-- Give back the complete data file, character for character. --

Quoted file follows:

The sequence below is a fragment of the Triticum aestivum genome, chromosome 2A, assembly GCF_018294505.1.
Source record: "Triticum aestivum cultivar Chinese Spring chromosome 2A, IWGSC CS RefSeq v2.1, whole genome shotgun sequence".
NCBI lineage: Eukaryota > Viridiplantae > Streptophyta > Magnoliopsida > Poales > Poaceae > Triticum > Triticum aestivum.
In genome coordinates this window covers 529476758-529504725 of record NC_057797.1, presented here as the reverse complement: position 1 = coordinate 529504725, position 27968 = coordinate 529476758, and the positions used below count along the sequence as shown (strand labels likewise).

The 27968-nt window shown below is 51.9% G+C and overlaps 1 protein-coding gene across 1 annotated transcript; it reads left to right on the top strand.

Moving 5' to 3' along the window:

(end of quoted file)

The sequence below is a fragment of the Triticum aestivum genome, chromosome 2A, assembly GCF_018294505.1.
Source record: "Triticum aestivum cultivar Chinese Spring chromosome 2A, IWGSC CS RefSeq v2.1, whole genome shotgun sequence".
NCBI lineage: Eukaryota > Viridiplantae > Streptophyta > Magnoliopsida > Poales > Poaceae > Triticum > Triticum aestivum.
In genome coordinates this window covers 529476758-529504725 of record NC_057797.1, presented here as the reverse complement: position 1 = coordinate 529504725, position 27968 = coordinate 529476758, and the positions used below count along the sequence as shown (strand labels likewise).

The 27968-nt window shown below is 51.9% G+C and overlaps 1 protein-coding gene across 1 annotated transcript; it reads left to right on the top strand.

Moving 5' to 3' along the window: